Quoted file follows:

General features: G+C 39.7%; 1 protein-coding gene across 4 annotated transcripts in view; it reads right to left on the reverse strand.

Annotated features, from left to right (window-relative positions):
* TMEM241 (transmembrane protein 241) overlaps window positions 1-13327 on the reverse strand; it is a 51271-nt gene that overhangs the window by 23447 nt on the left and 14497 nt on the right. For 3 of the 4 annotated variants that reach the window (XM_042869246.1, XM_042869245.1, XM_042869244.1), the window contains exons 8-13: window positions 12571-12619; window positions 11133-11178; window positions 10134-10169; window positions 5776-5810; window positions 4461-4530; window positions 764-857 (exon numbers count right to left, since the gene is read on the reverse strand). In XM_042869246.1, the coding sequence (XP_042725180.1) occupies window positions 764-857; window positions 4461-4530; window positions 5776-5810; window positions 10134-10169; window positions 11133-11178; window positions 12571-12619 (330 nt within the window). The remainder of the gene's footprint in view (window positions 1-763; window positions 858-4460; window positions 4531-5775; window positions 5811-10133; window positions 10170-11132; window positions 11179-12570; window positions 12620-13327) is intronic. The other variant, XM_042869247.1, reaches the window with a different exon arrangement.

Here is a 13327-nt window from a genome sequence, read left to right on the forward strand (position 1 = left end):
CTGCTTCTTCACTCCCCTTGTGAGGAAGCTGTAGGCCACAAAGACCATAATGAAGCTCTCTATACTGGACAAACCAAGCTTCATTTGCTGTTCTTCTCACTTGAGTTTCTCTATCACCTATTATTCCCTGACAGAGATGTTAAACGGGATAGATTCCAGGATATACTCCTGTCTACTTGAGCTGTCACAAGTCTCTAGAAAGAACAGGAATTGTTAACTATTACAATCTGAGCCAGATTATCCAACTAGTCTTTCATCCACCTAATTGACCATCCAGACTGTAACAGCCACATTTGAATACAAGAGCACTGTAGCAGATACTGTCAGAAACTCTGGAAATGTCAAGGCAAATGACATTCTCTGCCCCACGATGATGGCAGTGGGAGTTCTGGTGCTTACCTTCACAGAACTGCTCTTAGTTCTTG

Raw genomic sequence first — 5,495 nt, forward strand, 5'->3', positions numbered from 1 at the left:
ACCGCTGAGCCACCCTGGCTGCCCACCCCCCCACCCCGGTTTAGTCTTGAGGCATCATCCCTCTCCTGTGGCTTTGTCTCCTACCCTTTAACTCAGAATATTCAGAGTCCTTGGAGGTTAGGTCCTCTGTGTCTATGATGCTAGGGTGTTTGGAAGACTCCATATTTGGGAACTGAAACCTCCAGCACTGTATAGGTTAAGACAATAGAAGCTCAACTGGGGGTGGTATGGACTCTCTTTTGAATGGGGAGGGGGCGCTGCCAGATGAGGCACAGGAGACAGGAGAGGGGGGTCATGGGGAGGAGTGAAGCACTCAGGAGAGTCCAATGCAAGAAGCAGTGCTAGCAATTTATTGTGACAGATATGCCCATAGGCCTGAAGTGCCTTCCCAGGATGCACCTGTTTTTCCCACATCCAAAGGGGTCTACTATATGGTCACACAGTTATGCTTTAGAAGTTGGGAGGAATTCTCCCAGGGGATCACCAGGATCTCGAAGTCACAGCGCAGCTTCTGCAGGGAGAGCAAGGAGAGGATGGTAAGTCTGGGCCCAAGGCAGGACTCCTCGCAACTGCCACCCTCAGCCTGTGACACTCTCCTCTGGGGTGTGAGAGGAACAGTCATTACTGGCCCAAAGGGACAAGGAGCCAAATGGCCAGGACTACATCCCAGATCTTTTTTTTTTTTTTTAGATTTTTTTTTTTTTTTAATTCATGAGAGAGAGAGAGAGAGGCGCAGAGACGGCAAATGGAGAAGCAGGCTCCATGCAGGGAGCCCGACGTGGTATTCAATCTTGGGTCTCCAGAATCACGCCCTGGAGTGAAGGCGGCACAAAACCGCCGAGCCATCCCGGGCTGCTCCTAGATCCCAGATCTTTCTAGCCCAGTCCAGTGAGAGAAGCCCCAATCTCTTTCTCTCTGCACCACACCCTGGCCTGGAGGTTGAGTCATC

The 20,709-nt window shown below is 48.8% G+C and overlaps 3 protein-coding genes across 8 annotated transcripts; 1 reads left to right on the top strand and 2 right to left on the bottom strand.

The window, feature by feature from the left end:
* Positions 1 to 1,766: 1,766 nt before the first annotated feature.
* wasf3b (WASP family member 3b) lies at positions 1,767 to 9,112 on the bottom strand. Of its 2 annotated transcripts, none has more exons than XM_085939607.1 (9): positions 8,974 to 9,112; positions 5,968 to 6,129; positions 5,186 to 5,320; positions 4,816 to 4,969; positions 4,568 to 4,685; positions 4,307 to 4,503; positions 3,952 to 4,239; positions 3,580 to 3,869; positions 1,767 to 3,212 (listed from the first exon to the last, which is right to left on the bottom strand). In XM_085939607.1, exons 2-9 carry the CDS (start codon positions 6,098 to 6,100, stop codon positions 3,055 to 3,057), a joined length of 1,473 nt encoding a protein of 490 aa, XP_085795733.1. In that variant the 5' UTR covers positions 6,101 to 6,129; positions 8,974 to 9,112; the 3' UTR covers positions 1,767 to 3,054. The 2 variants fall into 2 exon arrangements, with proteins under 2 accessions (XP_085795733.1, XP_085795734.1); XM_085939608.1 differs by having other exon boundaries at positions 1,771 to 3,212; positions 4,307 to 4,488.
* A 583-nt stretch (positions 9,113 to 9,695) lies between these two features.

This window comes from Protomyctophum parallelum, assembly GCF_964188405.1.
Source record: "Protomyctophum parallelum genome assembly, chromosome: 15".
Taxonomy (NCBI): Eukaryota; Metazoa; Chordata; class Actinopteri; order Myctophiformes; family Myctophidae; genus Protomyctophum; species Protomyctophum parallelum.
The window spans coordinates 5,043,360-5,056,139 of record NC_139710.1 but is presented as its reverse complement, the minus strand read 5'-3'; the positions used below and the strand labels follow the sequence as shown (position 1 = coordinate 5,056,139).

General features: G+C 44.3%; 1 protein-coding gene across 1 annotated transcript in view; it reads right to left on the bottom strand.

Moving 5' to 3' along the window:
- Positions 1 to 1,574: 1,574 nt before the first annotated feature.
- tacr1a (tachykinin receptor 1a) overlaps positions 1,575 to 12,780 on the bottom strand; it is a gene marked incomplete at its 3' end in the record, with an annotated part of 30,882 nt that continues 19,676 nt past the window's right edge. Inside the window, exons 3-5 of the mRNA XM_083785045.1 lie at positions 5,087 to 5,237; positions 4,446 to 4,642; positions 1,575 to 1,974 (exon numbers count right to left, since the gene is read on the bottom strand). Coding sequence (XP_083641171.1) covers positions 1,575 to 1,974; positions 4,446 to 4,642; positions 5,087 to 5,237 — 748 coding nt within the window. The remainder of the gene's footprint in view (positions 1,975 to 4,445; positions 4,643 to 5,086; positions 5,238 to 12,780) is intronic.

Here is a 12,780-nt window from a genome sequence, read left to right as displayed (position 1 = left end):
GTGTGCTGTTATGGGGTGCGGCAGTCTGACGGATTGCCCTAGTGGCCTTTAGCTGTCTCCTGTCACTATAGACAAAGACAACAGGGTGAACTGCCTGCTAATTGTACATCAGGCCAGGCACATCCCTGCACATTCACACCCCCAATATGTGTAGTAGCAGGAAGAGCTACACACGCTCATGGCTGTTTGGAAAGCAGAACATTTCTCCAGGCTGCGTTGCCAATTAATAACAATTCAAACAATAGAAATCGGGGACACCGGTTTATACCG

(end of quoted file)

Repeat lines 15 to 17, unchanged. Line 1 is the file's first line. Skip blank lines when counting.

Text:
Taxonomy (NCBI): Eukaryota; Metazoa; Chordata; class Actinopteri; order Myctophiformes; family Myctophidae; genus Protomyctophum; species Protomyctophum parallelum.
The window spans coordinates 5,043,360-5,056,139 of record NC_139710.1 but is presented as its reverse complement, the minus strand read 5'-3'; the positions used below and the strand labels follow the sequence as shown (position 1 = coordinate 5,056,139).

General features: G+C 44.3%; 1 protein-coding gene across 1 annotated transcript in view; it reads right to left on the bottom strand.